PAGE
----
The problem with both of these scenarios is that you dove in with the expectation of immediate results and were surprised when you didn’t get them. I get it, really, I do. In today’s world, where we have access to data and variety of other things almost the instant we think of them, it’s understandable that we’ve been trained to want what we want NOW! But as any seasoned professional will tell you, any proper investment pays out over time, not overnight. So what can you do to make sure you’re nurturing your investment properly?

It really does pay to plan. Too many marketing initiatives are executed in a vacuum and not part of an overarching strategic plan. Before starting any marketing effort, it’s important to clearly define your target audience and goals. From there, you can better create tactics designed specifically with these in mind. But it’s also important not to overstretch. Make sure your goals and tactics are reasonable and realistic. Be sure you’ve got a marketing expert to create the plan, too. If you don’t have someone with a professional marketing background and current knowledge on staff, it’s definitely worth the expense to hire one to create the plan for you.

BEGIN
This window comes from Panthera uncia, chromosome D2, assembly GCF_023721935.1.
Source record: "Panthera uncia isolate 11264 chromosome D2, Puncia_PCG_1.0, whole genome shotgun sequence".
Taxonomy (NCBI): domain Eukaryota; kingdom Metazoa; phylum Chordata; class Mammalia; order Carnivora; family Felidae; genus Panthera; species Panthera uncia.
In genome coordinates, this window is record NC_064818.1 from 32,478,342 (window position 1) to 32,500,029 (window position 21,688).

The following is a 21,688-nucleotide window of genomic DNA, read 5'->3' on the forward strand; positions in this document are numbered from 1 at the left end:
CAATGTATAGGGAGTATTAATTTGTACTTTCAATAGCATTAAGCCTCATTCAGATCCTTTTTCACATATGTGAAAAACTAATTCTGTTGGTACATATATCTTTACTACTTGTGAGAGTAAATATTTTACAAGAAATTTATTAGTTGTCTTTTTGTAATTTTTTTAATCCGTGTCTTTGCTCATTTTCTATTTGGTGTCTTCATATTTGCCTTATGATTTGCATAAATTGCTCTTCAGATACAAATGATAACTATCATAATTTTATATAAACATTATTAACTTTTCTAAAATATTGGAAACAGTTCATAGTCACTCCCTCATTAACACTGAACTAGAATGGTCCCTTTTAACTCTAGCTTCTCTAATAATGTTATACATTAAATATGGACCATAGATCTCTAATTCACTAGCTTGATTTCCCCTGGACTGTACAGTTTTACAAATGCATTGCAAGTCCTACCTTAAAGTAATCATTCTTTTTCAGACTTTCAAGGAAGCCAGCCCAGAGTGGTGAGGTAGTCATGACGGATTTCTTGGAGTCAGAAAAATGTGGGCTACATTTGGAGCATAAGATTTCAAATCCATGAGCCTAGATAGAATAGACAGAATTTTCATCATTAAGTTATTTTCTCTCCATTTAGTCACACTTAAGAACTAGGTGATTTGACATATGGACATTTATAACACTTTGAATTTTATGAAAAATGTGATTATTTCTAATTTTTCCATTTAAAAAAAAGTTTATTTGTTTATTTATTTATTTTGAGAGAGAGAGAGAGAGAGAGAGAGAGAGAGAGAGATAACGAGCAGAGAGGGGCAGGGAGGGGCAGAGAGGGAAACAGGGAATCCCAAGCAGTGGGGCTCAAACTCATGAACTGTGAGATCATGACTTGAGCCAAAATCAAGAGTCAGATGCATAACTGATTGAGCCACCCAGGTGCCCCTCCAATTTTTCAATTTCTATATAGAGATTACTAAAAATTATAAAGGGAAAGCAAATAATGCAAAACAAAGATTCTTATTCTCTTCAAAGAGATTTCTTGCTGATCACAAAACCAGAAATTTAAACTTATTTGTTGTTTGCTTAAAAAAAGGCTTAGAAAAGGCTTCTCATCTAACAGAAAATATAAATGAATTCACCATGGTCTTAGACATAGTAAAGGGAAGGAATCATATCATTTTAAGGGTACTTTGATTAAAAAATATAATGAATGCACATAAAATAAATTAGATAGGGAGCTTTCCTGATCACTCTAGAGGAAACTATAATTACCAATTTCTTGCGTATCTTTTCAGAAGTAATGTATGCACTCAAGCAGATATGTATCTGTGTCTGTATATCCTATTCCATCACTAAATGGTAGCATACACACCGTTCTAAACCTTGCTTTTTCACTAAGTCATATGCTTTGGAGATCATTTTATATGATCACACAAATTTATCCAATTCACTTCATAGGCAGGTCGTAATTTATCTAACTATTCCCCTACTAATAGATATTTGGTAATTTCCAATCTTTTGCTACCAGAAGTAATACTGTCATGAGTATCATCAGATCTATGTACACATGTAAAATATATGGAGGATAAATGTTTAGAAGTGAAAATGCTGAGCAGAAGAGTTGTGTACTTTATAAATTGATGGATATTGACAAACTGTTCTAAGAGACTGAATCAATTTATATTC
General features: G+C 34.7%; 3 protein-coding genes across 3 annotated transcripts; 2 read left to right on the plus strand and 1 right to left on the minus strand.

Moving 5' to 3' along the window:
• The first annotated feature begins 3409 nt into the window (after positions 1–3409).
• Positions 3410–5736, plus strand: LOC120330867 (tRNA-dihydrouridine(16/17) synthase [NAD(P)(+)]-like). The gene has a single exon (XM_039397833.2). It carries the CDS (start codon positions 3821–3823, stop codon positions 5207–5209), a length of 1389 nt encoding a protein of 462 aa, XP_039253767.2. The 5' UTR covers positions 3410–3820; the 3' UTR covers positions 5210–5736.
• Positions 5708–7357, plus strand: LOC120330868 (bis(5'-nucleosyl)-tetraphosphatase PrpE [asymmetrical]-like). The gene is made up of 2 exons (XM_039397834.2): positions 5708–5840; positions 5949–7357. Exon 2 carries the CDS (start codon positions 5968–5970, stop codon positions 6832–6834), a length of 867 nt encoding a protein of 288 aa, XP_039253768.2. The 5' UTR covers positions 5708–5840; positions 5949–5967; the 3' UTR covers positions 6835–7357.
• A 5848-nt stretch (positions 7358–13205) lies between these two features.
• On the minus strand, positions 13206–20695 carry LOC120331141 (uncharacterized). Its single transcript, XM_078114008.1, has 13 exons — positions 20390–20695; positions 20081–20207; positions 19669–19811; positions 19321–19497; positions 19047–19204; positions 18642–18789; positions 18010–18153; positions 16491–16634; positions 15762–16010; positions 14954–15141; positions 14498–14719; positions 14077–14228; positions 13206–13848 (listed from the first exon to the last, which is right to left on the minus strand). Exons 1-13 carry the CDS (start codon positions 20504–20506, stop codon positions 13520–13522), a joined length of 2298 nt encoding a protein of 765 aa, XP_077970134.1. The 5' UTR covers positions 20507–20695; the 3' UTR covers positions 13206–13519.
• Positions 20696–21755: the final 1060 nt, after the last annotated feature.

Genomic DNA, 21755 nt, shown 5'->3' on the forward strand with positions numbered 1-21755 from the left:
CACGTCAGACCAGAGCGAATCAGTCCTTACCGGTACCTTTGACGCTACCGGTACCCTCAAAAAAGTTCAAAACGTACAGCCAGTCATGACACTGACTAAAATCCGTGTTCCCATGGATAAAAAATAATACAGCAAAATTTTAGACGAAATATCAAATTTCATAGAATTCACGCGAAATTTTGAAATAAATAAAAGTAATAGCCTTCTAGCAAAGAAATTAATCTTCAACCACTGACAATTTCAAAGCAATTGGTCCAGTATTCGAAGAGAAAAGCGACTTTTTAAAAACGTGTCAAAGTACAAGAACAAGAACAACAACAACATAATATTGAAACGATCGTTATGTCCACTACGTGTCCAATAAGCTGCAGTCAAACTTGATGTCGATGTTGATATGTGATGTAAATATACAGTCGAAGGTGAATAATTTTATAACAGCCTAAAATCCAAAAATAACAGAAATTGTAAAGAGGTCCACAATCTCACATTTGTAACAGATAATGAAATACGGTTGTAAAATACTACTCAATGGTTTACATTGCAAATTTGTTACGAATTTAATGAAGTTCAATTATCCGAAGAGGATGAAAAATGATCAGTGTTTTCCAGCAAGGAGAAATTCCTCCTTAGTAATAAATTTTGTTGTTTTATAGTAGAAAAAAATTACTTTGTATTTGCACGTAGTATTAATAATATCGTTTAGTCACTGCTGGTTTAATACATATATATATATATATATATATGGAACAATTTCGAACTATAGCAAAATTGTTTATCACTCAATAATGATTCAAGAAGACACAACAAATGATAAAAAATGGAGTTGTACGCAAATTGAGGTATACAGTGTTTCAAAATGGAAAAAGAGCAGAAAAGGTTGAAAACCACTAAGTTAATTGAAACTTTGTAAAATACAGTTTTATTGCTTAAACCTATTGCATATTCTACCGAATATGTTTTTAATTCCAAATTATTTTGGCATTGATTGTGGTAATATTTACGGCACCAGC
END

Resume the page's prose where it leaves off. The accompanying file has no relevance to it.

Not everyone can do it. So many people are convinced that anyone can play the part of a marketing professional. To create a marketing piece, you only need to find a cool photo (or better yet, clip art!), put some words under it and call it a day, right? Not quite. As a professional in your field, you know there are tried and true techniques, tips and tricks, nuances and data-tested theories that only the professionals know. It’s never as easy as people on the outside seem to think. The same applies to properly and strategically executed marketing. True marketing professionals have the training and experience to create a plan that’s right for your business and implement it using specific tactics designed to reach your target audience. They can ensure the marketing plan supports the larger business plan, and can also show you how to measure the results of each plan component. It’s a lot more than playing with pretty pictures and cocktail parties, no matter what anyone says.